Most mammals, including humans, can carry rabies. However, the most significant carriers of rabies worldwide are dogs, followed by bats, raccoons, skunks, and foxes. In the United States, bats are the most common carriers of rabies.
Is it Possible to get Rabies from an Animal Scratch?
Rabies is primarily transmitted through the saliva of infected animals, typically through a bite or scratch. The virus can also be transmitted if infected saliva comes into direct contact with mucous membranes or breaks in the skin. However, the risk of transmission from an animal scratch is relatively low compared to a bite. In most cases, a scratch from an infected animal is not enough to break the skin and expose the wound to the virus. However, it is recommended to seek medical attention immediately after any animal scratch, especially if it is from wild or stray animals.
How can Rabies be Prevented?
Rabies can be prevented through vaccination of both humans and animals. In many developed countries, vaccination programs have successfully eliminated rabies in dogs, leading to a significant reduction in human cases. Vaccination for humans is recommended before travel to high-risk areas or contact with wild or stray animals.
What should I do If I am Bitten by an Animal?
If you have been bitten or scratched by an animal, especially if it is from a wild or stray animal, it is recommended to seek medical attention immediately. The wound should be cleaned thoroughly and treated with antiseptics, and rabies vaccination may be recommended based on the severity of the bite and the risk of infection.
Rabies is a deadly viral disease that has a severe impact on animal and human health worldwide. The virus targets the central nervous system, causing irreversible damage, and almost always leads to death if left untreated. However, rabies is preventable through vaccination and can be treated if caught early. Education about rabies prevention and timely medical attention can help reduce the significant public health burden caused by this deadly virus.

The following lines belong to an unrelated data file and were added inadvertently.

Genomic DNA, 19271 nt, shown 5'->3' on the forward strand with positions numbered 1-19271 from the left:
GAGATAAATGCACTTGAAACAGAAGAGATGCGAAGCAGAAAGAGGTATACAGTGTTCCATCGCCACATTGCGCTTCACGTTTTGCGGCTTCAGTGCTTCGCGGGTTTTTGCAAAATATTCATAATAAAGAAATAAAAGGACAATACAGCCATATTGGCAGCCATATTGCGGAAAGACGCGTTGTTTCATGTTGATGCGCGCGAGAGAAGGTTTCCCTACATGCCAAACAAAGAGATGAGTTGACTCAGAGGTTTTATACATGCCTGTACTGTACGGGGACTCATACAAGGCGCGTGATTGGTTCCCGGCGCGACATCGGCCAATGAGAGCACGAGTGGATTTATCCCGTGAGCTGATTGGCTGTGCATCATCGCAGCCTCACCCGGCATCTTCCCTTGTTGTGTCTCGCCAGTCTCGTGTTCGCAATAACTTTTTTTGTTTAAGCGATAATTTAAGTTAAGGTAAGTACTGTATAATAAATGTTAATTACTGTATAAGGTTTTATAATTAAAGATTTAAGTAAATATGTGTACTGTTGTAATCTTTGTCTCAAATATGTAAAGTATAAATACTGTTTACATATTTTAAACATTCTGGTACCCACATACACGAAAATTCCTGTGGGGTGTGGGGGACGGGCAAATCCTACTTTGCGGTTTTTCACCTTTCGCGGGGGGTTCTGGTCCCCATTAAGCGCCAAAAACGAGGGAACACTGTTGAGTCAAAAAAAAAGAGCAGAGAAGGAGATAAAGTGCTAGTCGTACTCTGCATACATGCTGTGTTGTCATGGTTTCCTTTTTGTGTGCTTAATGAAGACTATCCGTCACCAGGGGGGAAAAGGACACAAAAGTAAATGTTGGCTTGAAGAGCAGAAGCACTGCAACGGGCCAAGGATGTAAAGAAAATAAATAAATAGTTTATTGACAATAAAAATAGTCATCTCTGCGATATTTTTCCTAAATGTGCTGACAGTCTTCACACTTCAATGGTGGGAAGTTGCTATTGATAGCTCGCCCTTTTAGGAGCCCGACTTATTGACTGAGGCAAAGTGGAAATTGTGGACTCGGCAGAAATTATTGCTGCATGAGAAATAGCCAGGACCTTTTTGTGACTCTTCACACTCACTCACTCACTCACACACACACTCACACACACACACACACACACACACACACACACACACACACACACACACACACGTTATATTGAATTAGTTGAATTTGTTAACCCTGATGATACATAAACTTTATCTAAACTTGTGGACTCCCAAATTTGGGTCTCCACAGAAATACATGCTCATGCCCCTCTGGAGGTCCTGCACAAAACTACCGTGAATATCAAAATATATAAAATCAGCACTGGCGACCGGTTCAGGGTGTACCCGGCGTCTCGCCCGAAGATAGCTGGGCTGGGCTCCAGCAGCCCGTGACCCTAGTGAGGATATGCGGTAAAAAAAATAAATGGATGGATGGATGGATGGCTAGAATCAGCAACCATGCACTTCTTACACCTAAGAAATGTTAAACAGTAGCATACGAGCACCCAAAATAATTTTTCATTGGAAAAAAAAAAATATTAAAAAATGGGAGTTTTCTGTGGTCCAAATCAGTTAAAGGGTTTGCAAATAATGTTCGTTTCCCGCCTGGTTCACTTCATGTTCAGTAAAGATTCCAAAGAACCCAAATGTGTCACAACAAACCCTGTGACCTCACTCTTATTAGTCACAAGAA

FAQs (Frequently Asked Questions)
Q. Can rabies cause death?
A. Yes, rabies is almost always fatal if left untreated.
Q. What animals can carry rabies?
A. Most mammals, including humans, can carry rabies. However, the most significant carriers of rabies worldwide are dogs, followed by bats, raccoons, skunks, and foxes.
Q. How can rabies be prevented?
A. Rabies can be prevented through vaccination of both humans and animals. In many developed countries, vaccination programs have successfully eliminated rabies in dogs, leading to a significant reduction in human cases.
Q. What should I do if I am bitten by an animal?
A. If you have been bitten or scratched by an animal, especially if it is from a wild or stray animal, it is recommended to seek medical attention immediately. The wound should be cleaned thoroughly and treated with antiseptics, and rabies vaccination may be recommended based on the severity of the bite and the risk of infection.
1. World Health Organization(WHO). Top 10 causes of death
2. Centers for Disease Control and Prevention (CDC). Rabies
3. Jackson, A. C. (2016). Rabies: scientific basis of the disease and its management (pp. 1-15). Academic Press.